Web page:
Martin Dressler by Steven Millhauser (pulitzer winner)

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Martin Dressler by Steven Millhauser (pulitzer winner)

Postby DrG2 » Thu Nov 13, 2014 10:15 pm

Martin Dressler, by Steven Millhauser. **** A Pulitzer-winner, this novel follows Martin Dressler from age 14 to about 33 spanning the turn of the 20th Century. His father owns a tobacco store, and Martin takes a job in a hotel although he had assumed he would inherit his father's business. Through pluck and hard work, Martin moves up, and becomes the owner of a chain of restaurants in New York. Given an opportunity to own a hotel, he starts developing new hotels which are part amusement park. He overreaches and falls.

This was a good, though somewhat weird novel. It was almost all exposition. The story follows Martin throughout, but the narration never gets very deep, so the reader isn't sure if he's emotionally-closed-off or we're just not told about it. He develops a strange relationship with three women (a mother and her two adult children). He marries the pretty daughter and brings the other daughter into a leadership role in his businesses. There is never much closeness, emotionally or sexually, with the wife, but the other sister becomes probably his best friend. So, part of this might be the moral to marry your friend, not marry because of beauty, though I'm not sure.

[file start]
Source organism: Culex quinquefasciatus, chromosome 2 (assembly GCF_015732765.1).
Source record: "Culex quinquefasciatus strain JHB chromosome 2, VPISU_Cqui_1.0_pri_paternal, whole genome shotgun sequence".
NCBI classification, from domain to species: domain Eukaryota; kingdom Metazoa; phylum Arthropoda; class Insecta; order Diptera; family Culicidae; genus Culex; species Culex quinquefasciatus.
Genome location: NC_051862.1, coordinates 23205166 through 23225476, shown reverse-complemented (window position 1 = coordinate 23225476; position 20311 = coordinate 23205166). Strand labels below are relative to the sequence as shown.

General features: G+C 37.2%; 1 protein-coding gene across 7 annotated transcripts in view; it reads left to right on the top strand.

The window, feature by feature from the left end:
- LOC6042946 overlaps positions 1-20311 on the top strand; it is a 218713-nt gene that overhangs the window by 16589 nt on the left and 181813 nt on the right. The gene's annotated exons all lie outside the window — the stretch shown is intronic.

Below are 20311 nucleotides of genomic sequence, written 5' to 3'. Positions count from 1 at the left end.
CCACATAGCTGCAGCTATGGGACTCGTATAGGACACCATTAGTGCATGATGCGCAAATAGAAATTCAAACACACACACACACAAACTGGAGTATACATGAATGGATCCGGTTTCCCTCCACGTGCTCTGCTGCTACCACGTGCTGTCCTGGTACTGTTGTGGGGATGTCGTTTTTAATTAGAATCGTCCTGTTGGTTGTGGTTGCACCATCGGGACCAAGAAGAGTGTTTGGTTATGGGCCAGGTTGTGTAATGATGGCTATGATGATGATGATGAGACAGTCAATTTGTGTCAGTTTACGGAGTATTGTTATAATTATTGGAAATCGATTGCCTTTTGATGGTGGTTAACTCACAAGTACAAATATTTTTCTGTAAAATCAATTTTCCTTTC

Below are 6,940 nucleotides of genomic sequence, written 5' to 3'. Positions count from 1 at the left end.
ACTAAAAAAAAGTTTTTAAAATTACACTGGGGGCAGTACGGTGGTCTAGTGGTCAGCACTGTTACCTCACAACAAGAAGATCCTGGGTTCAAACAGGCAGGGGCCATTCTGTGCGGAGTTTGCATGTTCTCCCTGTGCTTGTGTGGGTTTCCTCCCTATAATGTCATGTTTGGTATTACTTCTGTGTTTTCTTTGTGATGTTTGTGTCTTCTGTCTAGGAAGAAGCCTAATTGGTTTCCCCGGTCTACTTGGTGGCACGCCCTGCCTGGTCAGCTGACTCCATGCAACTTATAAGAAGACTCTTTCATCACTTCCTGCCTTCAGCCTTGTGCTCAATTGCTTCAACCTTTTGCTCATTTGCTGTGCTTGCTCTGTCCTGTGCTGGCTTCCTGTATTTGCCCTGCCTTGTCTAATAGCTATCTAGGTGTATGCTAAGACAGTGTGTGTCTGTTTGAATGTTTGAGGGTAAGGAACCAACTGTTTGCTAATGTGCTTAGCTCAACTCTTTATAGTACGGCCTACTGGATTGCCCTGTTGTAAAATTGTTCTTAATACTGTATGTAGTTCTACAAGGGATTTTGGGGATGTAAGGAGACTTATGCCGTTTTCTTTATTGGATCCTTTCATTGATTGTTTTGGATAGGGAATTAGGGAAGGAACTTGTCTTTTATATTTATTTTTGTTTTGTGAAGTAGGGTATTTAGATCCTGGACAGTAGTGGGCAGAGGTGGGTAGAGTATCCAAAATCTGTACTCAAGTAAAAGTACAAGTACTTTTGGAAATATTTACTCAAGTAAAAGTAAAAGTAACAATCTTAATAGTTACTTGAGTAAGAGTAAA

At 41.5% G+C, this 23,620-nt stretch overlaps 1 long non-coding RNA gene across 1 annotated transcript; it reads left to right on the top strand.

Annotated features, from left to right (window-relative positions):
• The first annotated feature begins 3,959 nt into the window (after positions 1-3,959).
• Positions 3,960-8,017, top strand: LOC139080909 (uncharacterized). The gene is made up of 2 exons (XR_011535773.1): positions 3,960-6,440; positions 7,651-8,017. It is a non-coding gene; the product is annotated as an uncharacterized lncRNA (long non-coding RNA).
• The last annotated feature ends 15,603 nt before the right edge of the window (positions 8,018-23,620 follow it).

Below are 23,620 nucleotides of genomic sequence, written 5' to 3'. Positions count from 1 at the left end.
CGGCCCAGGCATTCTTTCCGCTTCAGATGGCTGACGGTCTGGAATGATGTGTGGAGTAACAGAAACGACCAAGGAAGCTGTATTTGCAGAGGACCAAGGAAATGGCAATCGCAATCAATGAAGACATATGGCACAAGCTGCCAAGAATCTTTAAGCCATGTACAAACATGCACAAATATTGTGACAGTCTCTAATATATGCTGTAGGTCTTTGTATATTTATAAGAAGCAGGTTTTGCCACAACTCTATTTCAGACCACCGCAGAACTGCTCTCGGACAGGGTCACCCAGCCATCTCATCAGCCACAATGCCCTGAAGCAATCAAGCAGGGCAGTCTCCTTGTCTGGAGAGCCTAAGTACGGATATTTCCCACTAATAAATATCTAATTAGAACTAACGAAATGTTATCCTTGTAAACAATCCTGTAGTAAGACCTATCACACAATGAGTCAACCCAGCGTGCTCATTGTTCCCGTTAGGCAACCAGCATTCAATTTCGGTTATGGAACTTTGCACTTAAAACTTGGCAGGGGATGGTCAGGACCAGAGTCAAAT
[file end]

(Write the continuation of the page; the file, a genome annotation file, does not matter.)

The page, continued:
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Re: Martin Dressler by Steven Millhauser (pulitzer winner)

Postby John Dodds » Wed Jan 07, 2015 9:20 am

I read this a number of years ago, and I thought it was wonderful. Millhauser is one of those writers like Jonathan Carroll, for example, who deserves a big audience. I recently reviewed Carroll's latest, Bathing the Lion, on the Adventures in Scifi Publishing website. Carroll has in common with Millhauser a flair for plausible weirdness. They are almost American magical realists.

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